By Stephen Schweickart
RISMEDIA, July 26, 2011—How many times have you joined a TV program or movie in progress, not having the faintest idea who is who or what’s going on? We flounder because we don’t have a framework to process what we’re seeing. While most of us aren’t full- fledged movie makers, people who watch what we shoot need to know what’s going on right from the get-go. That’s why a so-called establishing shot is so important for providing context. It gives the mind a starting point to organize and process information.
For a neighborhood video tour, it might mean starting your video by filming a sign that says “Welcome to Maple Grove”. In an agent profile, it may mean showing the outside of your brokerage firm first, followed by a name plate on your desk, followed by a personal introduction on camera. For home video tours, perhaps a curb side view of the property. If the situation is a bit challenging, experiment with tight shots or different angles of the home. If it’s a fixer-upper, perhaps an initial focus on the neighborhood. Be creative, but establish context as quickly as possible, using both video and graphics. People normally decide to continue watching a video within the first few seconds. If they have to start guessing, it’s over before it begins.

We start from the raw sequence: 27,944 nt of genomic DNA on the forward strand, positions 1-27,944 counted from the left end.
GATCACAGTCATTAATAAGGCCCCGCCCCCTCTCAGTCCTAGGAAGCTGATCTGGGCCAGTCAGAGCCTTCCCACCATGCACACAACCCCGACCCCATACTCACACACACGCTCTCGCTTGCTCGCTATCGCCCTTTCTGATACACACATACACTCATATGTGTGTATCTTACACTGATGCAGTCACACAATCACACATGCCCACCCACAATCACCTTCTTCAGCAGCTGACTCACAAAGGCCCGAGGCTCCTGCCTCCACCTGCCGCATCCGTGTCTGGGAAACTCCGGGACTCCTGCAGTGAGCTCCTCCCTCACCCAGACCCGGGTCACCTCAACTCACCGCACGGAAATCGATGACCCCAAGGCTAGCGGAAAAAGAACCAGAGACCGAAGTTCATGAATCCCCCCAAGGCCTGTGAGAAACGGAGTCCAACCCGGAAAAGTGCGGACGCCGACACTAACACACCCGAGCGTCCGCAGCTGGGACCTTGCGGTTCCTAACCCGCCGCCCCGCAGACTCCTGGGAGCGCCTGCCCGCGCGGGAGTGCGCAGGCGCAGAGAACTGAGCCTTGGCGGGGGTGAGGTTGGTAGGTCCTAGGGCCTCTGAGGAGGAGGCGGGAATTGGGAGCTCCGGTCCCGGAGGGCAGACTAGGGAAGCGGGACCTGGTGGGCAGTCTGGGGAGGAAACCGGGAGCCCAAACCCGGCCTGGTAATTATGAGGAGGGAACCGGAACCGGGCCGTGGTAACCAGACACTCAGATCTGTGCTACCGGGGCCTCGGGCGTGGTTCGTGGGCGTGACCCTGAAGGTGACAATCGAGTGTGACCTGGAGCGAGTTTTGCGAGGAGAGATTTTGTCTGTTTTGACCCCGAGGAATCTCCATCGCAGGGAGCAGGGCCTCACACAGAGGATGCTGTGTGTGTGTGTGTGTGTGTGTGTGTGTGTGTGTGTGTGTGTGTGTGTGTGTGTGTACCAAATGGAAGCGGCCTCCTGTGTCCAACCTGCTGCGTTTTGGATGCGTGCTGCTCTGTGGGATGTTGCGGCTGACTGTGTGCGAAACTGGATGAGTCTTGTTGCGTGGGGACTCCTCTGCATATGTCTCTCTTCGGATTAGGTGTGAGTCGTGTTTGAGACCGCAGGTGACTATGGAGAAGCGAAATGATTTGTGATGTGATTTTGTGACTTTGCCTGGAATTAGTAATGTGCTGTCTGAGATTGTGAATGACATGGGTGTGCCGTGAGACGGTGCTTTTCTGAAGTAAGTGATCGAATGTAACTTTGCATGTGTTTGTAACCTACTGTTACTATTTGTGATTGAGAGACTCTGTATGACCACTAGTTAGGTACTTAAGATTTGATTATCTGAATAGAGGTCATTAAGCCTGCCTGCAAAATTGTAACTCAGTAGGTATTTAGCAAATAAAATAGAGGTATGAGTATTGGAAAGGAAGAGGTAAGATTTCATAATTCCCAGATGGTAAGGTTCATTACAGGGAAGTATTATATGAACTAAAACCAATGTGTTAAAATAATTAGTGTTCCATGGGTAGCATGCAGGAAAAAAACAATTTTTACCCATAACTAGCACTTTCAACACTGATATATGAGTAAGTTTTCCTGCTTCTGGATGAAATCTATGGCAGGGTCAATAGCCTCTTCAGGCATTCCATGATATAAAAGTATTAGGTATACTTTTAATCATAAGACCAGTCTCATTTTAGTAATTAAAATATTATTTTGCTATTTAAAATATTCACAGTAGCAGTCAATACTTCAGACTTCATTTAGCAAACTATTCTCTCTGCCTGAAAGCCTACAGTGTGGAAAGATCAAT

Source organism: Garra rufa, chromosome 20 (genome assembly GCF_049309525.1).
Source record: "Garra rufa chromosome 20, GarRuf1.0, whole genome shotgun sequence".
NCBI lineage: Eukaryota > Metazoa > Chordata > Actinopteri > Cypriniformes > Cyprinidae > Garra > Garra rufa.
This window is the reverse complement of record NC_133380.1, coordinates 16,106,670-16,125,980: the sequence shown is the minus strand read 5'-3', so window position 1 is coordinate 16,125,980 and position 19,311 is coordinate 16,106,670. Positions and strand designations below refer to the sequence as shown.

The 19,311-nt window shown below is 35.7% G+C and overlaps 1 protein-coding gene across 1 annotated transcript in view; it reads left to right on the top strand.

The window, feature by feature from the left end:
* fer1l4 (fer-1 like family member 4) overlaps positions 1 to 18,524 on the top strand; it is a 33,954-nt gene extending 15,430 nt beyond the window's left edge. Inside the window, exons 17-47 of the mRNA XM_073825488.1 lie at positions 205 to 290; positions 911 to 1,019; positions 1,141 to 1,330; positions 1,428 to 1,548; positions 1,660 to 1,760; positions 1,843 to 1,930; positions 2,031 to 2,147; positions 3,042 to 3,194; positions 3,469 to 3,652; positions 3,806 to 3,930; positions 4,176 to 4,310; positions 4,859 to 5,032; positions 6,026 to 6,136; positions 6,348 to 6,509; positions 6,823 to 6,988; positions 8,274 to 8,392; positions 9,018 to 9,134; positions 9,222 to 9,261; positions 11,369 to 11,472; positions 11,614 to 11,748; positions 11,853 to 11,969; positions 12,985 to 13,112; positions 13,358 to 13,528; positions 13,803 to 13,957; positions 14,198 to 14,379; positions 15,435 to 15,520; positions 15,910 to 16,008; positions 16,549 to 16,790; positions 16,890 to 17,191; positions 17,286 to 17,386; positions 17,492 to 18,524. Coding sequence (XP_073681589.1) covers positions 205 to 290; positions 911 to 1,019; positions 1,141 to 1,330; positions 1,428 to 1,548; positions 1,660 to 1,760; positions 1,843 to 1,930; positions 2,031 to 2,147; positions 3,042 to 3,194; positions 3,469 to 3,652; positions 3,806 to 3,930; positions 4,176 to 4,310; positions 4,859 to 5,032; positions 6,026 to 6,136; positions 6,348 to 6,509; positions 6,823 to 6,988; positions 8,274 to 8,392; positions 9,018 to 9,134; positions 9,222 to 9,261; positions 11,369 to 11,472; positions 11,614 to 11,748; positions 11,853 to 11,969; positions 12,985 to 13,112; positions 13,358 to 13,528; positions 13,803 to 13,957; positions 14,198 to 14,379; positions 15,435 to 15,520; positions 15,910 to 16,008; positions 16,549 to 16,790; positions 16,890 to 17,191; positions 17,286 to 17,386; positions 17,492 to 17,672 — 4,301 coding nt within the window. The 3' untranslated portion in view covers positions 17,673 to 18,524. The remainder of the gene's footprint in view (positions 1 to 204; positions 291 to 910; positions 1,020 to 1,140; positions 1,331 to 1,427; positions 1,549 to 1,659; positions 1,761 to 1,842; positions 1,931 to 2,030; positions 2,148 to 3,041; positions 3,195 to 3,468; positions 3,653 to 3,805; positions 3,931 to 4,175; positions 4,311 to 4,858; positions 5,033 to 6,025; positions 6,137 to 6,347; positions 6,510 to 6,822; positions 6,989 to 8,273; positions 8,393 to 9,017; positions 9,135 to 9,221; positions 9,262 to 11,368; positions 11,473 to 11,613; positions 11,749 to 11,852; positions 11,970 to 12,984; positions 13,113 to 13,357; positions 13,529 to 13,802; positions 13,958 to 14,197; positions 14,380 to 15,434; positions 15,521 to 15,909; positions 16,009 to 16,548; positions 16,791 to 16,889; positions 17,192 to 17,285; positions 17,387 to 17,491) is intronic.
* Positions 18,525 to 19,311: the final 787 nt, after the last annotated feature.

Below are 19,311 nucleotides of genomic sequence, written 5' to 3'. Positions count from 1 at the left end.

Stephen Schweickart is the co-founder of VScreen. For more information on this topic, visit VScreen’s site at http://www.vscreen.com/.
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